I would urge you to ignore the simplistic characterizations of blockchains and digital assets as necessarily creating a zero-sum competitor to existing firms, industries, or even governments. We heard this with the internet too. Yet the New York Times, JP Morgan, ATandT, and Microsoft are still here, albeit changed in important ways. And of course, the United States of America is still here. The choice we face is not blockchain vs. traditional software, nor is it Bitcoin vs. the U.S. dollar. It is the question of what kind of blockchain-enabled and digital asset-powered future we will experience, and how this new world will interact with and, in some ways, transform the old one.

  1. The Regulatory Landscape

Broadly speaking, cryptocurrencies raise three major categories of regulatory consideration:

  1. Consumer/investor protection
  2. Financial crime
  3. Macroprudential and monetary policy Consumer/Investor Protection

The first category relates to concerns about fraud, market manipulation, deception, information asymmetries, hacks, and excessive or hidden risk. The basic financial regulatory response to these concerns is the registration, disclosure, and market surveillance regime of the 1933 and 1934 Securities Acts. Outside of financial services, agencies such as the Federal Trade Commission take actions against unfair or deceptive trade practices, and the Department of Justice pursues those who defraud consumers or investors. There have been numerous cases where digital asset market participants have been defrauded, had funds stolen, or have suffered catastrophic losses because they took risks they did not understand or could not withstand.

Financial Crime

The digital asset market today is still small relative to the universe of financial asset classes. However, this market is no longer small in absolute terms. The attributes that make cryptocurrencies valuable for legitimate uses also make them attractive for criminals, money launderers, sanctioned nations, terrorists, and others who are appropriately excluded from the global financial system. Over the past decades, a sophisticated national and global regime of anti-money-laundering and countering the financing of terrorism (AML/CFT) rules, as well as industry compliance practices, have been put into place. While highly imperfect, these mechanisms serve important objectives.

Macroprudential and Monetary Policy

Finally, as the size of digital asset markets increases, and instruments such as stablecoins and central bank digital currencies become a greater component of the monetary system, financial policy makers will need to consider them in assessments of systemic risk. They may also need to take into account the impacts that privately issued digital assets have on nations’ ability to exercise monetary policy, a topic that has already been raised in connection with Facebook’s Libra (now Diem) proposal. n22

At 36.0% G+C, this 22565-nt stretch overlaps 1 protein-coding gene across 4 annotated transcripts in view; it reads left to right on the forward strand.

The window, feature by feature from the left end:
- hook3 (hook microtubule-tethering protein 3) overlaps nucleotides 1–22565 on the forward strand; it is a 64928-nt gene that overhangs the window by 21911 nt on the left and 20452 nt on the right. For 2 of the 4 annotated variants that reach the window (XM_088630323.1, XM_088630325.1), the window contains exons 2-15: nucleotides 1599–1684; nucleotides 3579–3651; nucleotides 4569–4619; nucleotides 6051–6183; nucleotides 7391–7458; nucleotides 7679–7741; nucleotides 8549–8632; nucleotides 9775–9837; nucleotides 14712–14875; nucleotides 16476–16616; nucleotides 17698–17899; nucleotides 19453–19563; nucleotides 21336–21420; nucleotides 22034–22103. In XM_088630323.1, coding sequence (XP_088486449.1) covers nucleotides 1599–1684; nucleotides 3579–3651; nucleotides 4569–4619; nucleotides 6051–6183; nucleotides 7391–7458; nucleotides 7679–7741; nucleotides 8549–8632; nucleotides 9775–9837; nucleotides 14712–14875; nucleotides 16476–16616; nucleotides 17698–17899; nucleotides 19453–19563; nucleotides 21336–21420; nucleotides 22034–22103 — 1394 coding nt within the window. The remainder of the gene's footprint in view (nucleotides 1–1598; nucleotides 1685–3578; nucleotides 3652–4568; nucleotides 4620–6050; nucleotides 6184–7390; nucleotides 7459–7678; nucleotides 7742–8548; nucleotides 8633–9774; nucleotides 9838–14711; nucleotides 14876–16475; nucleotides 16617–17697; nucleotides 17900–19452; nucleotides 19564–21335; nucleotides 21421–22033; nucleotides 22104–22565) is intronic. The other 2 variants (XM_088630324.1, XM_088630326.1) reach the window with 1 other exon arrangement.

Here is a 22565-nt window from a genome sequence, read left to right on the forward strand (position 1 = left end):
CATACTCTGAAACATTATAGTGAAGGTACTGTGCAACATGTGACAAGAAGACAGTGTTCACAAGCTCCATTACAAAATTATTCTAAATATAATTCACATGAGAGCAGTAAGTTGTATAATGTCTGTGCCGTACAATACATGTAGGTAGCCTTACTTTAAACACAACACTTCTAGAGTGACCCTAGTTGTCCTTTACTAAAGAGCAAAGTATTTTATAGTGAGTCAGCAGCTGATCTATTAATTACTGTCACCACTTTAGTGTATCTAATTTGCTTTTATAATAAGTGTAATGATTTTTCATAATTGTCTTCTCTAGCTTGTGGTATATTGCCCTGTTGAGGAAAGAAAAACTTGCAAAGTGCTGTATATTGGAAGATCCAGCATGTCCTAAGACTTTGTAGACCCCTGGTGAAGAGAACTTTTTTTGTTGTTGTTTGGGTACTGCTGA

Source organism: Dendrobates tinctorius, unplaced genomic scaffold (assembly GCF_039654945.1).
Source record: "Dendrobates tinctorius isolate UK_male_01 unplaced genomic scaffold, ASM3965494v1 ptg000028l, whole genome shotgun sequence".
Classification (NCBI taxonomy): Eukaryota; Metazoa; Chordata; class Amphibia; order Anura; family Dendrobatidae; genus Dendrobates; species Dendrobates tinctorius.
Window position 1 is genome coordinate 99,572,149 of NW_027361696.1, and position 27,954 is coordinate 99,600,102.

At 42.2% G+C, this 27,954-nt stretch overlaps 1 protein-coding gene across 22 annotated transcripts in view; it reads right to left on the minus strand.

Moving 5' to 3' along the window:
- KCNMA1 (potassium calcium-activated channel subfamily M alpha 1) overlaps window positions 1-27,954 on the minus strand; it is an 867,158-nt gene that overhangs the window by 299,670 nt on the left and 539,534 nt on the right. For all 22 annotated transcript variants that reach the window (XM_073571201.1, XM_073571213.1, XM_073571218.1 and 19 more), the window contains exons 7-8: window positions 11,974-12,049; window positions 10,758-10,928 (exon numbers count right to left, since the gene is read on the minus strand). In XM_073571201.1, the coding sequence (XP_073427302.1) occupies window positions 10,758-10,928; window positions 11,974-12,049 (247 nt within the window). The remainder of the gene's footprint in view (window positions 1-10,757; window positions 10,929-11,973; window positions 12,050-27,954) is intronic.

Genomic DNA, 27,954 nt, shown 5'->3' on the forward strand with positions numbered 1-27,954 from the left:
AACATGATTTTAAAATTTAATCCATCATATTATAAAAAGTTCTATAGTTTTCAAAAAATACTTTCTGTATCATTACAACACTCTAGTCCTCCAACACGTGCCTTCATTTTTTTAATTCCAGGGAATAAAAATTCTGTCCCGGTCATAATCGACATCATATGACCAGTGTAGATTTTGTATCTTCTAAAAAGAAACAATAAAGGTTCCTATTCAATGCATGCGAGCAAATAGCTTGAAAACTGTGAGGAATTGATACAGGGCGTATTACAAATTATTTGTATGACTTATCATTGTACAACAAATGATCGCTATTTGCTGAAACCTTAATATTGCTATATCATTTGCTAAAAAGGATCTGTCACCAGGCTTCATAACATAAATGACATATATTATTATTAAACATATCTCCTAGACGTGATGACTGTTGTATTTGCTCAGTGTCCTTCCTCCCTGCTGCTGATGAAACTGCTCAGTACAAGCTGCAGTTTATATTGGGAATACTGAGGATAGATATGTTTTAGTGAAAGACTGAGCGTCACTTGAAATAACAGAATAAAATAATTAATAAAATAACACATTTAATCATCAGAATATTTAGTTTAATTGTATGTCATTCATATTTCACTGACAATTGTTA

Enforcement Challenges

In the cryptocurrency sector, there are two main problems in applying established rules. The first is categorization difficulty. The securities regulation regime depends on classification as a security or investment contract, for example. Applying the Howey and Reves frameworks in the digital asset context can be challenging. The second is that blockchain networks are decentralized, global, and typically reference participants through addresses not inherently associated with real-world identities. These factors create practical enforcement challenges even when there are clear cases of harms. Regulators also need to consider the magnitude of harms relative to benefits of unconstrained experimentation, the balance between case-by-case post hoc enforcement and prospective rules, as well as whether to take action against those who actively facilitate but may not directly commit violations.

  1. U.S. Regulatory Activity n23

Federal digital asset regulation in the U.S. to date has involved a number of agencies and offices: the Financial Crimes Enforcement Network (FinCEN), Office of the Comptroller of the Currency (OCC), and Internal Revenue Service (IRS) in the Treasury Department, the Securities and Exchange Commission (SEC), the Commodity Futures Trading Commission (CFTC), and the Federal Deposit Insurance Corporation (FDIC). There has also been activity in a number of states, and several bills introduced in recent sessions of Congress, which I will not cover here.

FinCEN classifies virtual currencies as “money” for transmission purposes and in 2020 proposed a rule that would impose recordkeeping, reporting, and customer identity verification requirements on large virtual currency transactions. n24 Recent FinCEN actions have built on the precedent of the $110 million fine against the exchange BTC-e in 2017. n25 In addition, FinCEN’s enforcement focus has noticeably extended to penalties against individual persons. A pair of prominent enforcement actions have targeted over-the-counter exchange activities by individuals who failed to register with FinCEN, implement an anti-money laundering program, and institute a reporting regime. n26 One of the actions included related criminal proceedings for money laundering of illicitly obtained bitcoin funds. n27